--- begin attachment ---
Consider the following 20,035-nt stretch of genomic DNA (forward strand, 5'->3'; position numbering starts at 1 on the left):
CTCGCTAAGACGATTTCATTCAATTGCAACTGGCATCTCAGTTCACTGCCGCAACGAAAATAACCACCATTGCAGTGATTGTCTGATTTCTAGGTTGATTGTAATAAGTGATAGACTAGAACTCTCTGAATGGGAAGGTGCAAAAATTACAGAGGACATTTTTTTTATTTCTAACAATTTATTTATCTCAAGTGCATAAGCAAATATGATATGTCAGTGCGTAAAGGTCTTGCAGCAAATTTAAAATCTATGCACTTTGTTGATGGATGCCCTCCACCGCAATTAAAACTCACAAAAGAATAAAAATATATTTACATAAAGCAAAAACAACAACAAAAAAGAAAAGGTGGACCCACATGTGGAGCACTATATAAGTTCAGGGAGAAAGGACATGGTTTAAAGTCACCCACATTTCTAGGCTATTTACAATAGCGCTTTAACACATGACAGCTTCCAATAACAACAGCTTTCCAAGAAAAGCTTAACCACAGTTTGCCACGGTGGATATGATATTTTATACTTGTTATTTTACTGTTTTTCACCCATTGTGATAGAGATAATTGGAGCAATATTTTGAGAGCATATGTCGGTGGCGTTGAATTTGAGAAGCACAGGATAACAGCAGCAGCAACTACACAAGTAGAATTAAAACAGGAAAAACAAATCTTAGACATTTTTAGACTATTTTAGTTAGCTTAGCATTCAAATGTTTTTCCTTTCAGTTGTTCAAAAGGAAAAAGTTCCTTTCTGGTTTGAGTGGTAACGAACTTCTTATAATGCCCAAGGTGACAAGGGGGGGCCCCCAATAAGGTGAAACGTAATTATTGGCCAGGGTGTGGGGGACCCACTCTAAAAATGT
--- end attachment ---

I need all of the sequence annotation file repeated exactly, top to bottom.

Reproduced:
Consider the following 20,035-nt stretch of genomic DNA (forward strand, 5'->3'; position numbering starts at 1 on the left):
CTCGCTAAGACGATTTCATTCAATTGCAACTGGCATCTCAGTTCACTGCCGCAACGAAAATAACCACCATTGCAGTGATTGTCTGATTTCTAGGTTGATTGTAATAAGTGATAGACTAGAACTCTCTGAATGGGAAGGTGCAAAAATTACAGAGGACATTTTTTTTATTTCTAACAATTTATTTATCTCAAGTGCATAAGCAAATATGATATGTCAGTGCGTAAAGGTCTTGCAGCAAATTTAAAATCTATGCACTTTGTTGATGGATGCCCTCCACCGCAATTAAAACTCACAAAAGAATAAAAATATATTTACATAAAGCAAAAACAACAACAAAAAAGAAAAGGTGGACCCACATGTGGAGCACTATATAAGTTCAGGGAGAAAGGACATGGTTTAAAGTCACCCACATTTCTAGGCTATTTACAATAGCGCTTTAACACATGACAGCTTCCAATAACAACAGCTTTCCAAGAAAAGCTTAACCACAGTTTGCCACGGTGGATATGATATTTTATACTTGTTATTTTACTGTTTTTCACCCATTGTGATAGAGATAATTGGAGCAATATTTTGAGAGCATATGTCGGTGGCGTTGAATTTGAGAAGCACAGGATAACAGCAGCAGCAACTACACAAGTAGAATTAAAACAGGAAAAACAAATCTTAGACATTTTTAGACTATTTTAGTTAGCTTAGCATTCAAATGTTTTTCCTTTCAGTTGTTCAAAAGGAAAAAGTTCCTTTCTGGTTTGAGTGGTAACGAACTTCTTATAATGCCCAAGGTGACAAGGGGGGGCCCCCAATAAGGTGAAACGTAATTATTGGCCAGGGTGTGGGGGACCCACTCTAAAAATGT